84th AMS Annual Meeting

Tuesday, 13 January 2004: 8:30 AM
A scheme for the characterization and synthesis of anisotropic background error covariances suitable for adaptive variational assimilation
Room 605/606
R. James Purser, SAIC and NOAA/NWS/NCEP/EMC, Camp Springs,, MD
Poster PDF (367.0 kB)
The simplest nontrivial covariance models for use in 3D or 4D variational assimilation tend to be based on the horizontally isotropic Gaussian form. The reason for this is that this particular shape, or approximations to it, can be efficiently synthesized numerically by a variety of convenient methods. However, studies of the actual structure of forecast errors indicate that this simple choice is deficient, not only in its restriction to an isotropic form, but also because the Gaussian shape itself gives insufficient weight to both the smallest and the largest resolved scales in comparison to those intermediate scales close to the Gaussian's defining scale parameter.

We address these deficiencies by presenting a broader parametric family of distributions, of which the Gaussians are special members, but which also accommodates a very general tensorial prescription of anisotropy, together with adaptive control over the degree of spatial "kurtosis" of the shape of the covariance distribution. Our new family of covariance models enjoys several algebraically convenient attributes, including the fact that the set of shapes of the implied power-spectra are exactly of the kind that are accommodated by the same parameteric model applied in the Fourier domain. Because each member of the proposed family can be formed as an additive mixture of anisotropic Gaussians, the same efficient numerical methods that facilitate the practical application to variational assimilation of these simpler covariances can be extended without difficulty to the application of these more appropriate and more general covariance forms.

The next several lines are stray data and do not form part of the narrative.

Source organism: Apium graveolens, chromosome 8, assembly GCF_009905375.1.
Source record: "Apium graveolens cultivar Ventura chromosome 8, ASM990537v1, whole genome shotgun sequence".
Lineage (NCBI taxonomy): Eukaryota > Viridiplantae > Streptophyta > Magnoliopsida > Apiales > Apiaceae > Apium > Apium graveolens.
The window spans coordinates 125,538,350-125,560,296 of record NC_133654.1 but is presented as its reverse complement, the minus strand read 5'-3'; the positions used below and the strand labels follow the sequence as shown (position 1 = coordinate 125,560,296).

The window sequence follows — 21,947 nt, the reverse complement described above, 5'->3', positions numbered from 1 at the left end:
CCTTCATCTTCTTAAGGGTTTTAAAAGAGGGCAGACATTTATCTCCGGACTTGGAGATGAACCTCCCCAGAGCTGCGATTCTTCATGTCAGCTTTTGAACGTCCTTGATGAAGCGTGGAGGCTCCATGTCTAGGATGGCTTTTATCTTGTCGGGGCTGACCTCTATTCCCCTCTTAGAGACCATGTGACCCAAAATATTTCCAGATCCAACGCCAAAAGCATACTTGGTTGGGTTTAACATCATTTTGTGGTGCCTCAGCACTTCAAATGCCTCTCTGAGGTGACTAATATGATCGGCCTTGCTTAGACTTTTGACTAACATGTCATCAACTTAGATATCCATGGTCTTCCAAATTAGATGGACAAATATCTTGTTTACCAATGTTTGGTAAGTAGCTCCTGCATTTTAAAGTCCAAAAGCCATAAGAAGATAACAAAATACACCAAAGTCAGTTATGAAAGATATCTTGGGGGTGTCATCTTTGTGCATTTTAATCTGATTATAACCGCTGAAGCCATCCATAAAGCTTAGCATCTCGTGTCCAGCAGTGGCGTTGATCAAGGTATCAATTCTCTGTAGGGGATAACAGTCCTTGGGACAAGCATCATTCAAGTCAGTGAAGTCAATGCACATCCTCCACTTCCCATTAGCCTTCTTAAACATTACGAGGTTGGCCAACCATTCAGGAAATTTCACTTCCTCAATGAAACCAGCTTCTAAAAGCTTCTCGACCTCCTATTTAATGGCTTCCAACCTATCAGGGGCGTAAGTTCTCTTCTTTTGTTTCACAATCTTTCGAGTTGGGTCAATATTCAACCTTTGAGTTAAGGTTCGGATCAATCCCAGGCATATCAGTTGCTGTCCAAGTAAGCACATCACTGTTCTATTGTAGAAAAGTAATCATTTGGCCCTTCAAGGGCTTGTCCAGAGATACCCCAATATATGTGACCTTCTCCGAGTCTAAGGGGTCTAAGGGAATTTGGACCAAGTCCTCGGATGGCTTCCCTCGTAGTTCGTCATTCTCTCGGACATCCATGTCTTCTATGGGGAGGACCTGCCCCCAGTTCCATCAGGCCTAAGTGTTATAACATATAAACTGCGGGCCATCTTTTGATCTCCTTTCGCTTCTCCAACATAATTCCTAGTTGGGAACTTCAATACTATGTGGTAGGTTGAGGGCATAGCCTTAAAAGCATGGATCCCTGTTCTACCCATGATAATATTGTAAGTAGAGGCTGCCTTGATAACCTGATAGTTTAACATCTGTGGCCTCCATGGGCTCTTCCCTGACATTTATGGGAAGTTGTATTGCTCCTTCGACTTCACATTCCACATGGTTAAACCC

Consideration is given both to the practical implementation of adaptive approximations of these covariances to variational assimilation, and to the objective estimation of the underlying covariance parameters, either from observational data or from judiciously chosen diagnostics obtained from a forecast ensemble.

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